Before the injury pushed him to retire, Willis was a Pro Bowler in each of his first seven seasons in the NFL. He was also a First-Team All-Pro selection in five of those seven years. For those seven years, Willis was undoubtedly one of the best at his position and likely would have continued to play at a high level for a few more seasons had the toe problem not gotten in the way.
Monroe is another player who retired at a young age amidst concerns for his long-term health. One could argue that he never quite lived up to the expectations that come with being a top-10 pick. However, he started 90 of the 93 games he played during his NFL career and was always one of the better offensive linemen on his team. Toward the end of his career, injuries got in the way a little, but at 29 years old, Monroe had interest from several teams and could have kept playing.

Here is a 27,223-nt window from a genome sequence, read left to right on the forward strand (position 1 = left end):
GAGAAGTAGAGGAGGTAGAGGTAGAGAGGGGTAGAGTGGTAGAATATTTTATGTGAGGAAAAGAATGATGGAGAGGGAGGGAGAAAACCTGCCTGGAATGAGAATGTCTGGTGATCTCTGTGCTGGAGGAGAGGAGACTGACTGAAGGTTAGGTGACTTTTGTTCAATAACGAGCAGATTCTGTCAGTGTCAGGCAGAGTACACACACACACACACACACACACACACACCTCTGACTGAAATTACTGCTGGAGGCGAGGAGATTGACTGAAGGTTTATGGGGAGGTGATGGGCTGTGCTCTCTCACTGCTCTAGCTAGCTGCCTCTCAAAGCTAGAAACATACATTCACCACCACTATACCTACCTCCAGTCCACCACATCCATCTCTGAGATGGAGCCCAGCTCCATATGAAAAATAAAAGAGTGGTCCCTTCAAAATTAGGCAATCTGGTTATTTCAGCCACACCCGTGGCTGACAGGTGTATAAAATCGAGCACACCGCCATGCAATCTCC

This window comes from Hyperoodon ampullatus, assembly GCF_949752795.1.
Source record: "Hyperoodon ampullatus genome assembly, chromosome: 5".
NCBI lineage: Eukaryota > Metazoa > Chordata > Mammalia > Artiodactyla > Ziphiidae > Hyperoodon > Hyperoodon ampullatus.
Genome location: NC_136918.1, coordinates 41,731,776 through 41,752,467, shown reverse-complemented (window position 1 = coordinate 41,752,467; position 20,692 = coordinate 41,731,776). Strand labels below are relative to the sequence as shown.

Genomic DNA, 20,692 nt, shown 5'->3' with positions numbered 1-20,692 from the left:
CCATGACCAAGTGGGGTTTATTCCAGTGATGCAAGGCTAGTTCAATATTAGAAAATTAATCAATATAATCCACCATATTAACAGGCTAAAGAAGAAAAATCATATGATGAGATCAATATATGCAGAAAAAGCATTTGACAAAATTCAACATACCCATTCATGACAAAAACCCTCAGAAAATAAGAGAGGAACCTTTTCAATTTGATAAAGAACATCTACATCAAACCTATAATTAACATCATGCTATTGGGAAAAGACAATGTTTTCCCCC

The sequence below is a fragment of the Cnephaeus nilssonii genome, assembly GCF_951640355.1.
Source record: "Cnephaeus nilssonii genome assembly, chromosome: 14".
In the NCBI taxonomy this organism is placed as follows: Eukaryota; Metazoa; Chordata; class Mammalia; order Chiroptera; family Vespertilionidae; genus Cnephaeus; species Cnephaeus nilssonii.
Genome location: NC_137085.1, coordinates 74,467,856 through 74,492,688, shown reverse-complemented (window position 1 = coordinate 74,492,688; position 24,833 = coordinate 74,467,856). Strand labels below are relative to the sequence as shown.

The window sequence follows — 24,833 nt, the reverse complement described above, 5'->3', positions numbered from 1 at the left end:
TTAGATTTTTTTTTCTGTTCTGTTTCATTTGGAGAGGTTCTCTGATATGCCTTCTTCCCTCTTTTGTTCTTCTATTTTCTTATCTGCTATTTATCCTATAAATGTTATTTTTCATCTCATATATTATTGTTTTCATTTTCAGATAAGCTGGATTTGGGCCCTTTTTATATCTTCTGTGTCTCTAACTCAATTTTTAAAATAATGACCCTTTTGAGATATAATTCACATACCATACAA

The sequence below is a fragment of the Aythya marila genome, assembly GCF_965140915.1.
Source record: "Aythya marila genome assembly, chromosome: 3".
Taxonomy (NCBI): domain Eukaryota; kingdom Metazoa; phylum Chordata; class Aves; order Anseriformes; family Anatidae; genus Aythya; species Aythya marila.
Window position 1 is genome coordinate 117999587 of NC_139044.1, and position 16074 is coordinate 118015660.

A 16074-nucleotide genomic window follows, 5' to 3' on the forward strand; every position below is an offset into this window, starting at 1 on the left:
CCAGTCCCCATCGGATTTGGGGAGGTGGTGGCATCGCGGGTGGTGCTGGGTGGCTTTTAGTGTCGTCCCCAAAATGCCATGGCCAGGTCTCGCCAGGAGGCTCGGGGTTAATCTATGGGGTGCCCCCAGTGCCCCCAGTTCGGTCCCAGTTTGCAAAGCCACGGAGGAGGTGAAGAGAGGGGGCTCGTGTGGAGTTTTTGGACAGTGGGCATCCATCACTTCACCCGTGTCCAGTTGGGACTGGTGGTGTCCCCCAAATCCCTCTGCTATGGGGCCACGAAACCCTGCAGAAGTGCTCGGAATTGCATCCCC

However, Monroe says that football’s impact on the body, especially the brain, was a strong factor in his decision to retire young, claiming he had noticed signs of memory loss. In retirement, Monroe has continued to be outspoken about the NFL making cannabis a banned substance, advocating for how it can be used by players for pain management.
At the start of his career, many experts believed Luck would become one of the all-time greats. Instead, he will end up being one of the biggest “what ifs” in NFL history. He was undoubtedly a great quarterback during his seven years in the league, going to four Pro Bowls and taking the Colts to the playoffs four times. Despite sitting out the entire 2017 season due to shoulder problems, Luck came back strong in 2018 and looked poised to pick up where he left off.
However, once again hindered by injuries, Luck abruptly retired right before the 2019 season. He said the steady stream of injuries and rehab took all the fun out of football, forcing him to walk away from the game. He was 29 at the time and barring more injuries could have potentially played another 10 years. Nobody doubts that he could have been one of the all-time greats, but sadly, we’ll never know for sure.